I love studies done on “recreational athletes”. Great data there. 40% strength loss…did the isokinetic dynamometer break their leg during session 1?

Taken from The American Athletic Institute
The Negative Physical, Psychological and Physiological Effects of Drugs and Alcohol on the Athlete

Scientific research done exclusively on top athletes and presented by people who have competed at the highest levels of sport reveals that the impact (of drugs and alcohol) is significant.

The research has uncovered some of the following:

• Drinking to intoxication can negate as much as fourteen days of training effect
• Training hormones are diminished for up to 96 hours following alcohol consumption (4 days)
• Drinking alcohol after training negates training effect
• Drinking alcohol after competition hinders recovery
• Residual effect of alcohol from elite athlete lab test shows effect on Heart Rate, Lactic Acid / Muscle Performance and Respiratory/ Ventilation levels.
• Muscle protein synthesis (repair of muscle fiber) is diminished, predominately in your fast twitch muscle fibers
• B vitamin deficiency resulting from diuretic effect of alcohol and subsequent dehydration affects recovery and conversion of hormone precursors into androgenic training hormones
• Reaction time can be affected even twelve hours after alcohol consumption.
• Players that drink are twice as likely to become injured
• Alcohol compromises an athlete’s already vulnerable immune system
• The associated residual effect of the alcoholic hangover has been shown to reduce athletic performance by 11.4%

In order for the athlete to obtain optimum athletic potential they must be educated on this matter, however; the benefits will be felt off the field as well as on.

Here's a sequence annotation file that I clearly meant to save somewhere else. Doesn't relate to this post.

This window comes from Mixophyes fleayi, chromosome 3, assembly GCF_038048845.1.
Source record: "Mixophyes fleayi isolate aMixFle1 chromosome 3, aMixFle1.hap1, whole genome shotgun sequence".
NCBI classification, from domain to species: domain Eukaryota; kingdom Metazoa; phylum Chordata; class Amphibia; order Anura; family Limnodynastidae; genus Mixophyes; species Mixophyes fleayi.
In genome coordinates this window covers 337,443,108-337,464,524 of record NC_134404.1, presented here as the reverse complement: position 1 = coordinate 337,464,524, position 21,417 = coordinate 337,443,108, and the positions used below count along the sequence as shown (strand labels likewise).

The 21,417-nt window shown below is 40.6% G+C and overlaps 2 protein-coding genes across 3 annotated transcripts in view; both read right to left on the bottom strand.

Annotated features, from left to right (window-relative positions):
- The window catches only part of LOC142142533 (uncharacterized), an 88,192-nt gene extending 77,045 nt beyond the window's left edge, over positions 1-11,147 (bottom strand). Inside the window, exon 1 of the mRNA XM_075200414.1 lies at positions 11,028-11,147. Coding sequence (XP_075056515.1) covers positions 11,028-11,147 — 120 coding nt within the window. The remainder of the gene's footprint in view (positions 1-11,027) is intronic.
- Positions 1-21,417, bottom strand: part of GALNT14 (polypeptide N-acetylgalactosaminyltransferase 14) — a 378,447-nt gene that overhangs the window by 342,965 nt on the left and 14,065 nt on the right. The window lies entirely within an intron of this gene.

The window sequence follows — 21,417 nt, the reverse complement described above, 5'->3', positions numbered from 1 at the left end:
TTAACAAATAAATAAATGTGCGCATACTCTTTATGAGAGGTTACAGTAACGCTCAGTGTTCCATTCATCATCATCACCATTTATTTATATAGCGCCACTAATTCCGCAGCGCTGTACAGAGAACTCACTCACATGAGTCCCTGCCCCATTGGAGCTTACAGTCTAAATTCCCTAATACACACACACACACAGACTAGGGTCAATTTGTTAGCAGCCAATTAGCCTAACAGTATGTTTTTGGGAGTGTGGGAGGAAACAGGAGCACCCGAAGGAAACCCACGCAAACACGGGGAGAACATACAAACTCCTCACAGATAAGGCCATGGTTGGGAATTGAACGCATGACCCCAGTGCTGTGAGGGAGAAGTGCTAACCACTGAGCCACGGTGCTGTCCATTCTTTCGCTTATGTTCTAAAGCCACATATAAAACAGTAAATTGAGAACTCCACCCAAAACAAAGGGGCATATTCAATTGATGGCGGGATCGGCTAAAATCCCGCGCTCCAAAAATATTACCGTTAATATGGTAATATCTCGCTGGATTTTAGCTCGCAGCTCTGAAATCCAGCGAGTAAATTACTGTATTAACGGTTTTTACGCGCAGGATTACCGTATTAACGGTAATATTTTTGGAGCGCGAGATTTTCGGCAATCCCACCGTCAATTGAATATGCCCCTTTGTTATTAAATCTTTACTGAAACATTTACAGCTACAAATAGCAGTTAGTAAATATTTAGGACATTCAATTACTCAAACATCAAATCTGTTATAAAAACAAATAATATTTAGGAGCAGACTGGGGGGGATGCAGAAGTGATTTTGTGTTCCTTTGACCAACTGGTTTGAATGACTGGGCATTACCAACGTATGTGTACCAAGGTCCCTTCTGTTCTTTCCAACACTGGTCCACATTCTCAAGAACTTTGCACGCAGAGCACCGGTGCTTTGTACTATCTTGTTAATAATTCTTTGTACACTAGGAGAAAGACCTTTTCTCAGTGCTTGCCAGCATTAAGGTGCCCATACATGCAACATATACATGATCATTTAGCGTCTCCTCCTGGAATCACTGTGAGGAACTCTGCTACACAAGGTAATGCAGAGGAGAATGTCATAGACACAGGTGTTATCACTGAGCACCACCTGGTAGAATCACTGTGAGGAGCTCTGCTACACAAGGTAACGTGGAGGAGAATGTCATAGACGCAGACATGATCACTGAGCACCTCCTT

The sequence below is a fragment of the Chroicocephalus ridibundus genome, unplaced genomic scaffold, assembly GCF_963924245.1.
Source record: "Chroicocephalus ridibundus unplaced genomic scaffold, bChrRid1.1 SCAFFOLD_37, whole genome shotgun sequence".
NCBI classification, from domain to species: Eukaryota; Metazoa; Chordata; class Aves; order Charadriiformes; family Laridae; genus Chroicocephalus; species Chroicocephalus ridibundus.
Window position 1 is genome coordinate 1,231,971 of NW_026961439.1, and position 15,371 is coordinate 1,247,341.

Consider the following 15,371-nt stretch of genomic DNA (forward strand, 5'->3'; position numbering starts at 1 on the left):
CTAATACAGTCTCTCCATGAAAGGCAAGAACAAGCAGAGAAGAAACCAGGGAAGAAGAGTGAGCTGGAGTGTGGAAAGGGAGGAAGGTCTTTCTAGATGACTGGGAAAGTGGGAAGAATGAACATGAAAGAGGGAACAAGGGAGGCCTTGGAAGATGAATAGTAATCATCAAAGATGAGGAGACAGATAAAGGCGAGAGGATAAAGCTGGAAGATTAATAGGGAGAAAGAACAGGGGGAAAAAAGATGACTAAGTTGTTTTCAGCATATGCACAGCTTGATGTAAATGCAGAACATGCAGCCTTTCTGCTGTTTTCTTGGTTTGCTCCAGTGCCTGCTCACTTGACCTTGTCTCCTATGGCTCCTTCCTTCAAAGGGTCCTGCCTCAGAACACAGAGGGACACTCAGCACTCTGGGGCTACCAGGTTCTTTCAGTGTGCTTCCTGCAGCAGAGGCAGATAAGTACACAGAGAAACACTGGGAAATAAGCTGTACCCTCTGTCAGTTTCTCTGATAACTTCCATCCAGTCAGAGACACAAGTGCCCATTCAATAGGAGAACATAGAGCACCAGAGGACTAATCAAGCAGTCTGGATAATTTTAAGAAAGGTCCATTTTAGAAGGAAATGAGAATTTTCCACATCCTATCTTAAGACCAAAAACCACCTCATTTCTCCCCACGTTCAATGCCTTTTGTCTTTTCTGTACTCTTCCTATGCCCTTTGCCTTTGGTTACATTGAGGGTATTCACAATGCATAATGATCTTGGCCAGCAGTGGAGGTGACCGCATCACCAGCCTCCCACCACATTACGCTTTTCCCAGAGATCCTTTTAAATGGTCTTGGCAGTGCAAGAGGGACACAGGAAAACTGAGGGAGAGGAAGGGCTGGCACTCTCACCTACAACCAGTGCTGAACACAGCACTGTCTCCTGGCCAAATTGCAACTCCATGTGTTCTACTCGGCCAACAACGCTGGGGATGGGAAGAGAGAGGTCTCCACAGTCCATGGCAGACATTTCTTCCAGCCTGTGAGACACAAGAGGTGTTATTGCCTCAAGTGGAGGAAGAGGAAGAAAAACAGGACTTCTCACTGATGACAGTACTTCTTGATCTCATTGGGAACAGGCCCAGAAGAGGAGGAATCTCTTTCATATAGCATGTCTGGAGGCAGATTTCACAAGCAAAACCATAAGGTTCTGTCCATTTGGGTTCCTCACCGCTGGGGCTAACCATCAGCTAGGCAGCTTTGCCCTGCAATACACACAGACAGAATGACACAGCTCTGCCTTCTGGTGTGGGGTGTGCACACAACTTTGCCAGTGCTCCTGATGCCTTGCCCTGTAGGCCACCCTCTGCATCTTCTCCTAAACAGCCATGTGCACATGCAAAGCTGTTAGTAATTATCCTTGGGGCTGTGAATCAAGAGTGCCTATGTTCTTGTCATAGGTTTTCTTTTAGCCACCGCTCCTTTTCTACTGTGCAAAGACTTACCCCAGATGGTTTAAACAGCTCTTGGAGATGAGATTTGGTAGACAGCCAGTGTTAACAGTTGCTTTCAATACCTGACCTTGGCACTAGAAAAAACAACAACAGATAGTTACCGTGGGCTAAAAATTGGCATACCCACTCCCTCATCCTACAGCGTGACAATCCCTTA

Off the field benefits include improvements academically a decrease in disciplinary problems, criminal matters, accidents, deaths while simultaneously developing good will within the community as well as a positive public image at large

Reduce or eliminate drug and alcohol abuse and reduce injury, allow for quicker recovery, better muscle development, gained training effect; in brief, produce better athletes, better performances thus better teams.

What do you mean by this?

Calms you down. A lot of kids are sympathetic dominant (stressed to the max most of the time). Alcohol can aid in rest & relaxation when done within reason.

Calms you down. A lot of kids are sympathetic dominant (stressed to the max most of the time). Alcohol can aid in rest & relaxation when done within reason.

Did this come from the “scare tactics” section of the encyclopedia?

I think practical experience (and Charlie has had plenty of that … all in the line of duty of course) drinking beer suggests a little is good but too much is not. How much is too much will vary with the individual. But there are abundant stories of how a beer or two can help.

According to Caribbean sprinter of the 1950s, Mike Agostini, the first 46sec run for 440yds by Herb McKenley was run when he (Herb) was still drunk. (that may have been sub-46, don’t have my “progressive world records” books with me right now.

Also I spoke to Chava Sobrino, the Mexican coach of the only non Chinese diving gold medallist at the Beijing Olympics and he said he once took a diver out for a beer the night before the major comp of the year (not Beijing) because the kid was a nervous wreck and wouldn’t have got to sleep the night before diving the following day. “What would you rather work with: a kid who had not slept, or a kid who might have his performance slightly under-par due to the effects of one beer?” was how he put it.

Trouble is for most footballers (why is it nearly always footballers) one beer is good, but they rarely stop at just one.

I appreciate your humor; however, it’s something that I presented to the team last year so no one could be in a position to state that they were never informed.

and I’ll tell you, empirical evidence I’ve collected/witnessed during my time as a coach, has made it profoundly clear that getting ‘housed’ absolutely leaves negatively impactful residuals that hammer performances as much as 3 days later.

In one sense it’s a no brainer; and on the other hand it deserves to be considered a little more closely.

I just ask that we differentiate responsible intake (1 to 2 drinks) VS ‘getting housed’. As with everything, we must consider the dose. Water can kill if overdosed.

Also, I would like to know how much alcohol is required to negate 14 days of training.